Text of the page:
But there are still challenges ahead. The European Space Agency (ESA) says that the solar panels would have to be at least a kilometer wide – ten times larger than the International Space Station – to provide the energy equivalent to a nuclear power station. What’s more, the conversion efficiency of turning electricity into microwaves is currently approximately four times too low to make space-based solar power operationally viable.

Some experts are concerned that the microwave beams produced by these satellites could be weaponized, so they would need an effective safety system to mitigate the risk. There are also concerns about their potential environmental impact. Proper end-of-life management is crucial so they do not add to the ever-growing problem of space debris, but recycling materials on the moon is an option. They may also contribute to significant light pollution in the night sky and disrupt astronomical observations.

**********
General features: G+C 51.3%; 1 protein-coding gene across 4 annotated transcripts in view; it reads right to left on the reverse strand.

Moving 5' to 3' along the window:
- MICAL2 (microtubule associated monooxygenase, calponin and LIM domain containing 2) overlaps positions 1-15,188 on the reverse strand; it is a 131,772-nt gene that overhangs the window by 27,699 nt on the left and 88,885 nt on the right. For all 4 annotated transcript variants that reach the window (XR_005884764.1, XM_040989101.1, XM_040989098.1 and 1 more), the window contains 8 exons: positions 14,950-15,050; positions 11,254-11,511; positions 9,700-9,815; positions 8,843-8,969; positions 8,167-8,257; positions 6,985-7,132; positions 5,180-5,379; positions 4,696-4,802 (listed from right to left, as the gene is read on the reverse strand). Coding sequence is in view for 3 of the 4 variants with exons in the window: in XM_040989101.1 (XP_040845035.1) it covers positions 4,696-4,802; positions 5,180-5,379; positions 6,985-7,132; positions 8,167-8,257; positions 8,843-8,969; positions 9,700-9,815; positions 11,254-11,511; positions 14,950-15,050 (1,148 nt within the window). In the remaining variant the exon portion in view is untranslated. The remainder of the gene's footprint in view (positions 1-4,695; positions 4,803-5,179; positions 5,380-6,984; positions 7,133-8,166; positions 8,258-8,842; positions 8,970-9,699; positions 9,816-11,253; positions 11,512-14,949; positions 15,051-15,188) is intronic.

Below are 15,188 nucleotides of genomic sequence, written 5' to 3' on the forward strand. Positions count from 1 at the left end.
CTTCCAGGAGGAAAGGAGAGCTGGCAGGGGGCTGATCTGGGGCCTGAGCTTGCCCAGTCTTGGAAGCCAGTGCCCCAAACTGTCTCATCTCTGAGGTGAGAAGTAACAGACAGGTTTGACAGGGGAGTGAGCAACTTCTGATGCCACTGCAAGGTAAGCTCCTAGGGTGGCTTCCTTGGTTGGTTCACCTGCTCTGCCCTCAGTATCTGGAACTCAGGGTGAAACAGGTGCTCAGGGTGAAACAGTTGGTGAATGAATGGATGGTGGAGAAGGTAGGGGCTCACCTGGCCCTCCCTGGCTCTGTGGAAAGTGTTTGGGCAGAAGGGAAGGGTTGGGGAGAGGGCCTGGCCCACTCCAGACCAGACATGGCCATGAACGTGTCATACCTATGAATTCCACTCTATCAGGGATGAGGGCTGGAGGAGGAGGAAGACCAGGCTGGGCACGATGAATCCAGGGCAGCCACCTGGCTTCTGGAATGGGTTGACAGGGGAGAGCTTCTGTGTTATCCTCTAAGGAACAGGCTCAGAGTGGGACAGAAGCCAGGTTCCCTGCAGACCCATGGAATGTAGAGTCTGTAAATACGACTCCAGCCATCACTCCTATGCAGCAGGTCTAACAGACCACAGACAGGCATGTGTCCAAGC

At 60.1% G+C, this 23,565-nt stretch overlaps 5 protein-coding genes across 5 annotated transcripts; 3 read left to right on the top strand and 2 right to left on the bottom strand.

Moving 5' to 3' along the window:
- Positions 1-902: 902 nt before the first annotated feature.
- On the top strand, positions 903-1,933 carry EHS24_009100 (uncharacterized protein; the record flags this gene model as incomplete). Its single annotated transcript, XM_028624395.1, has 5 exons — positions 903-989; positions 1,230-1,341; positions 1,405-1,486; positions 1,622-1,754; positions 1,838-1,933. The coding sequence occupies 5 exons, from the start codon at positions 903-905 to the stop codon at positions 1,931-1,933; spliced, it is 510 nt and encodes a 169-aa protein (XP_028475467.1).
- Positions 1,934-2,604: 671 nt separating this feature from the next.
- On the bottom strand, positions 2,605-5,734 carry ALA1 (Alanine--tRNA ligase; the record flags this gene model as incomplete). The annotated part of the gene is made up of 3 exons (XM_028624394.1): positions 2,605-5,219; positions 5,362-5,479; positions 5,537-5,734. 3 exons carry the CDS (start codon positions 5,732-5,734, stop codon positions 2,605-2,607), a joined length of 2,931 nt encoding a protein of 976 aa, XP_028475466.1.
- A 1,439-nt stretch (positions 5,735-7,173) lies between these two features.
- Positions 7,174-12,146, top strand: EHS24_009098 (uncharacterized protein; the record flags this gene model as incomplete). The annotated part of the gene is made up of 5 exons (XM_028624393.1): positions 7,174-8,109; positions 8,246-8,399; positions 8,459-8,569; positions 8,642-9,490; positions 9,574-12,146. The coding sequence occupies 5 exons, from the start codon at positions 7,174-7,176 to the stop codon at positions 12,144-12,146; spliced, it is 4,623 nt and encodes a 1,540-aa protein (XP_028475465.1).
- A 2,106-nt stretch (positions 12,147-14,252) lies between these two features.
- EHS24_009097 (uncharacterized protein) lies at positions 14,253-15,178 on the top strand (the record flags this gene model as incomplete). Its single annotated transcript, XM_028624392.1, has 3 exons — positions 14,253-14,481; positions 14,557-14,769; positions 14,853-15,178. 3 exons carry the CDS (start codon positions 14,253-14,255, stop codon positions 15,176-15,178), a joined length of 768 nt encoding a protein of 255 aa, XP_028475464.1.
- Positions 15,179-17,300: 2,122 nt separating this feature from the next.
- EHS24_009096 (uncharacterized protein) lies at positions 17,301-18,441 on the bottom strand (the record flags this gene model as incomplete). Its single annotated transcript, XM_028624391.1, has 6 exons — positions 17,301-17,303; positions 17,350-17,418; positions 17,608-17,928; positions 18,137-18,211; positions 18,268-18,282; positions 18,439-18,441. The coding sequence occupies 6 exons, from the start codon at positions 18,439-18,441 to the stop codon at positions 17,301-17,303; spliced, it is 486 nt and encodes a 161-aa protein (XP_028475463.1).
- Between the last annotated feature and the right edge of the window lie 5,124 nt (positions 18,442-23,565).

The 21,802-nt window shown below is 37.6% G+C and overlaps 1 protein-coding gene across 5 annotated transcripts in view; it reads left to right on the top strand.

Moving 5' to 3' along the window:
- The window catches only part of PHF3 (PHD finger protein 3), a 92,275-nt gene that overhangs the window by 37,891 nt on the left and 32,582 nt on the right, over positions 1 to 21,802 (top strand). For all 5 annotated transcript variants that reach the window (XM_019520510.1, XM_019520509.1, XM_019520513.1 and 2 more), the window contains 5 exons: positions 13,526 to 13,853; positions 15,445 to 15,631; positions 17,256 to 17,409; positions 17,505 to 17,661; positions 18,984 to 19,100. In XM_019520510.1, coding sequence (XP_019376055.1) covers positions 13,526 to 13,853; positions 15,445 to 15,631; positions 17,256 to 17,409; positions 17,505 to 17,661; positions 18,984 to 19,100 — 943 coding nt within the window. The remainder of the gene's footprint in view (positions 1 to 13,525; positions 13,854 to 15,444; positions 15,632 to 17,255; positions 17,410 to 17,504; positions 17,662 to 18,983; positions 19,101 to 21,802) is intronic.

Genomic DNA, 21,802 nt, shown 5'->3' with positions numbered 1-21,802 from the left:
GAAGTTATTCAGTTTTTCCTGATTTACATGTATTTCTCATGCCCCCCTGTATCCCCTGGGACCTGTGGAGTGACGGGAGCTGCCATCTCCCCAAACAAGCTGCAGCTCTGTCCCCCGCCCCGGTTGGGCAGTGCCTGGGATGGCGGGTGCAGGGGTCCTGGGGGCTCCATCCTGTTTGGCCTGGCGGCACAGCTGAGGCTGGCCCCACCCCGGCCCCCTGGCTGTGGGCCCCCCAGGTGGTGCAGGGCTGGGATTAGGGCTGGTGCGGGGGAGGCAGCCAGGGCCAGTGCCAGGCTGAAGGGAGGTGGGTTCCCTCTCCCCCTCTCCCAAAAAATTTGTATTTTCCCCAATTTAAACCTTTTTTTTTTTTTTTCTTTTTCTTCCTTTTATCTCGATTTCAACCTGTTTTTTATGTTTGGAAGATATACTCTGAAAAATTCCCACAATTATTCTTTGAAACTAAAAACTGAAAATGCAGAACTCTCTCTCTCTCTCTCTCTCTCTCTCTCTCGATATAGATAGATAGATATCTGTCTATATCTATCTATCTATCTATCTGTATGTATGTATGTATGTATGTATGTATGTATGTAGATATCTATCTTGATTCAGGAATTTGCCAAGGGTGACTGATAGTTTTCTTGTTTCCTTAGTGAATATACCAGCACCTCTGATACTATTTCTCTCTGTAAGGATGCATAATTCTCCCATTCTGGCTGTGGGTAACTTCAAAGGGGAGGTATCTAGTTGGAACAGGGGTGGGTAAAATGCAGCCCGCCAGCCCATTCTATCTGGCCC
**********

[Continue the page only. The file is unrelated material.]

Team Caltech remains optimistic, however. Further experiments on board SSPD-1 will test its packing and deployment mechanisms and identify the type of photovoltaic cell that can best endure the punishing conditions of space. There is also an initiative being run by the ESA – SOLARIS – which explores the feasibility of space-based solar power, and the UK government recently awarded £4.3 million to universities and tech companies to fund research.

While we haven’t yet got flying cars or teleportation, this sci-fi solution is steadily becoming a reality.